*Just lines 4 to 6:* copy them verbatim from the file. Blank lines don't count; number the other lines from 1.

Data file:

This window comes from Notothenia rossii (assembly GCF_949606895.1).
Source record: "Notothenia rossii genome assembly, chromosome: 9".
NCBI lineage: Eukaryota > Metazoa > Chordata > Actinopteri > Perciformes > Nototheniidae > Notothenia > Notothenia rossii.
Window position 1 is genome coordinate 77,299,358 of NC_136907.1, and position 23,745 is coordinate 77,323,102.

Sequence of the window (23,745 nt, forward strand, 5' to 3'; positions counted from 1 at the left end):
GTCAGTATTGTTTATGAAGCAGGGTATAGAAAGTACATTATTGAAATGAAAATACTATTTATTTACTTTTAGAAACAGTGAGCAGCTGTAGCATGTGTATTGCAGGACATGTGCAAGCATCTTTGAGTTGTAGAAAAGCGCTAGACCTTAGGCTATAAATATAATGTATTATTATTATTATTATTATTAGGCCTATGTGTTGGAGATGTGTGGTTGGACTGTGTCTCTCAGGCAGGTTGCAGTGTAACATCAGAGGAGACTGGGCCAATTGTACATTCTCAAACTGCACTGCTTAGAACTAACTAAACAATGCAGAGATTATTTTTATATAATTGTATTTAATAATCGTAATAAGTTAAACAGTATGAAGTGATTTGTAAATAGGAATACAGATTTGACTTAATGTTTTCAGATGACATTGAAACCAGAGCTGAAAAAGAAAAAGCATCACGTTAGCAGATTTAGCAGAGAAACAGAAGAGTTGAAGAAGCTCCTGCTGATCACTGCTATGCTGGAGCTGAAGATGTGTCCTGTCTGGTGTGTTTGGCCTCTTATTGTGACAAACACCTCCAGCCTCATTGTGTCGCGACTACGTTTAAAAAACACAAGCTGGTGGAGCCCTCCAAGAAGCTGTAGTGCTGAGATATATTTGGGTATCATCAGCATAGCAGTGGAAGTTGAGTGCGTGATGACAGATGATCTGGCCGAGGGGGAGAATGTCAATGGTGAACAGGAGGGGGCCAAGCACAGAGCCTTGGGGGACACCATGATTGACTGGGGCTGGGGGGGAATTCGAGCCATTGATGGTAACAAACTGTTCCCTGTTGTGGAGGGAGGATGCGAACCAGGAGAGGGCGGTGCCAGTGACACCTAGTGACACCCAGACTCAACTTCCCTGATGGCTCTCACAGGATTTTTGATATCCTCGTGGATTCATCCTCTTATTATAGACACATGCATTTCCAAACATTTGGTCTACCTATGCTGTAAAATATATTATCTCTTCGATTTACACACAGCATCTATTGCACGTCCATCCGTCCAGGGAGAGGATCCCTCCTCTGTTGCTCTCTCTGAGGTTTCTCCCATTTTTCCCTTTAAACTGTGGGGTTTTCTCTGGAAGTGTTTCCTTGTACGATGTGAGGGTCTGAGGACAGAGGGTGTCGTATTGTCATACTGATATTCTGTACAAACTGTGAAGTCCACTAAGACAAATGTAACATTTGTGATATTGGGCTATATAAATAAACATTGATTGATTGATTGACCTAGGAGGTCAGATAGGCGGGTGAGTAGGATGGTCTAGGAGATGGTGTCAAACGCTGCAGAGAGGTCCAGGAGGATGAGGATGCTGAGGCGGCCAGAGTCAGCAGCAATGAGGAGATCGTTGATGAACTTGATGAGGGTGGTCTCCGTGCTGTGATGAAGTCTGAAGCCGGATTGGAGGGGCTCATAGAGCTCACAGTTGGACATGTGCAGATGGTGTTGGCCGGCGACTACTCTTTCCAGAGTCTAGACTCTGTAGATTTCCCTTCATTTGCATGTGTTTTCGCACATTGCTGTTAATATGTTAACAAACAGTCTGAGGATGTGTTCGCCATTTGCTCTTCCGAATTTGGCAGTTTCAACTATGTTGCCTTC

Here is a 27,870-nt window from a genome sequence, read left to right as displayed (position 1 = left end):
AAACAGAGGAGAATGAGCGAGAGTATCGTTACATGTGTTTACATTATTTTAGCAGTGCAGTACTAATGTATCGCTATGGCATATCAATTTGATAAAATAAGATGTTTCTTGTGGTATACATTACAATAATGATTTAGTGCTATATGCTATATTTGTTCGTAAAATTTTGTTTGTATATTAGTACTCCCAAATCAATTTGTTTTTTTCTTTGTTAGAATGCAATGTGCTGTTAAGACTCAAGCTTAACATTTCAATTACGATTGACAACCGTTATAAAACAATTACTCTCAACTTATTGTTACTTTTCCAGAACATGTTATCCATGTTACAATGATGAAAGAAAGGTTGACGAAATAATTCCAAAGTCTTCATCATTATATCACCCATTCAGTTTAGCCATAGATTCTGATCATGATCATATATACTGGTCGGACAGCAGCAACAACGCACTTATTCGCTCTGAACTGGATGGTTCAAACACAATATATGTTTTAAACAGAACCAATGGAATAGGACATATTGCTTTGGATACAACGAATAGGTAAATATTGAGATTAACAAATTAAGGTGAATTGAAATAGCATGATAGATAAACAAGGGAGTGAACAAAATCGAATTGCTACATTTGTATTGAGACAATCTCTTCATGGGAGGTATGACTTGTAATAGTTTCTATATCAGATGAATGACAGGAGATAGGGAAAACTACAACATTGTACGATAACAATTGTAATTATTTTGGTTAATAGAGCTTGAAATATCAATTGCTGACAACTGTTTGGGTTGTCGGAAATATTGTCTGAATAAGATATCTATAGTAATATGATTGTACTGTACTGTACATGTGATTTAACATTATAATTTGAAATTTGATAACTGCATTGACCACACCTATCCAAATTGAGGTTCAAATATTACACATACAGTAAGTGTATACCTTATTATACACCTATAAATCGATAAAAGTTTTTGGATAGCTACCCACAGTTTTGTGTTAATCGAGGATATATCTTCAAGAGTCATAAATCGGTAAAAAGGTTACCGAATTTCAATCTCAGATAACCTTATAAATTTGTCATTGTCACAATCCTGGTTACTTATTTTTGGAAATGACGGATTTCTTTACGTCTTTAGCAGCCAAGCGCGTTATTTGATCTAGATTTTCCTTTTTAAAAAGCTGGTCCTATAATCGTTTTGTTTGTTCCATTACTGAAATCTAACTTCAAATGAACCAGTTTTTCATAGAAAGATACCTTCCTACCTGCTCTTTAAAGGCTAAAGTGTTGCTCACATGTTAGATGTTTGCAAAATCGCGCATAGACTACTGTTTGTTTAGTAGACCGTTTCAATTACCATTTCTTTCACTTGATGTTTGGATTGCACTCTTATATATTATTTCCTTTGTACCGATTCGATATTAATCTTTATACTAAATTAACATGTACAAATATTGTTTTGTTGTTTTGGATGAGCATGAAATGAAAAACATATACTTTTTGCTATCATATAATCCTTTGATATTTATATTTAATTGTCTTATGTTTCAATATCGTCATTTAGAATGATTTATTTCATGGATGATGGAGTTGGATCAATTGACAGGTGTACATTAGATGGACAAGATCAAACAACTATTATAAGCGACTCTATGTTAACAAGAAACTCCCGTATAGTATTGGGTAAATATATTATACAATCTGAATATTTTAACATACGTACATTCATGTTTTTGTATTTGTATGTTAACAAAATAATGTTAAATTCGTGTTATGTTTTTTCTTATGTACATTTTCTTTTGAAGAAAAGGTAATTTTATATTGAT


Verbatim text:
Window position 1 is genome coordinate 77,299,358 of NC_136907.1, and position 23,745 is coordinate 77,323,102.

Sequence of the window (23,745 nt, forward strand, 5' to 3'; positions counted from 1 at the left end):
GTCAGTATTGTTTATGAAGCAGGGTATAGAAAGTACATTATTGAAATGAAAATACTATTTATTTACTTTTAGAAACAGTGAGCAGCTGTAGCATGTGTATTGCAGGACATGTGCAAGCATCTTTGAGTTGTAGAAAAGCGCTAGACCTTAGGCTATAAATATAATGTATTATTATTATTATTATTATTAGGCCTATGTGTTGGAGATGTGTGGTTGGACTGTGTCTCTCAGGCAGGTTGCAGTGTAACATCAGAGGAGACTGGGCCAATTGTACATTCTCAAACTGCACTGCTTAGAACTAACTAAACAATGCAGAGATTATTTTTATATAATTGTATTTAATAATCGTAATAAGTTAAACAGTATGAAGTGATTTGTAAATAGGAATACAGATTTGACTTAATGTTTTCAGATGACATTGAAACCAGAGCTGAAAAAGAAAAAGCATCACGTTAGCAGATTTAGCAGAGAAACAGAAGAGTTGAAGAAGCTCCTGCTGATCACTGCTATGCTGGAGCTGAAGATGTGTCCTGTCTGGTGTGTTTGGCCTCTTATTGTGACAAACACCTCCAGCCTCATTGTGTCGCGACTACGTTTAAAAAACACAAGCTGGTGGAGCCCTCCAAGAAGCTGTAGTGCTGAGATATATTTGGGTATCATCAGCATAGCAGTGGAAGTTGAGTGCGTGATGACAGATGATCTGGCCGAGGGGGAGAATGTCAATGGTGAACAGGAGGGGGCCAAGCACAGAGCCTTGGGGGACACCATGATTGACTGGGGCTGGGGGGGAATTCGAGCCATTGATGGTAACAAACTGTTCCCTGTTGTGGAGGGAGGATGCGAACCAGGAGAGGGCGGTGCCAGTGACACCTAGTGACACCCAGACTCAACTTCCCTGATGGCTCTCACAGGATTTTTGATATCCTCGTGGATTCATCCTCTTATTATAGACACATGCATTTCCAAACATTTGGTCTACCTATGCTGTAAAATATATTATCTCTTCGATTTACACACAGCATCTATTGCACGTCCATCCGTCCAGGGAGAGGATCCCTCCTCTGTTGCTCTCTCTGAGGTTTCTCCCATTTTTCCCTTTAAACTGTGGGGTTTTCTCTGGAAGTGTTTCCTTGTACGATGTGAGGGTCTGAGGACAGAGGGTGTCGTATTGTCATACTGATATTCTGTACAAACTGTGAAGTCCACTAAGACAAATGTAACATTTGTGATATTGGGCTATATAAATAAACATTGATTGATTGATTGACCTAGGAGGTCAGATAGGCGGGTGAGTAGGATGGTCTAGGAGATGGTGTCAAACGCTGCAGAGAGGTCCAGGAGGATGAGGATGCTGAGGCGGCCAGAGTCAGCAGCAATGAGGAGATCGTTGATGAACTTGATGAGGGTGGTCTCCGTGCTGTGATGAAGTCTGAAGCCGGATTGGAGGGGCTCATAGAGCTCACAGTTGGACATGTGCAGATGGTGTTGGCCGGCGACTACTCTTTCCAGAGTCTAGACTCTGTAGATTTCCCTTCATTTGCATGTGTTTTCGCACATTGCTGTTAATATGTTAACAAACAGTCTGAGGATGTGTTCGCCATTTGCTCTTCCGAATTTGGCAGTTTCAACTATGTTGCCTTC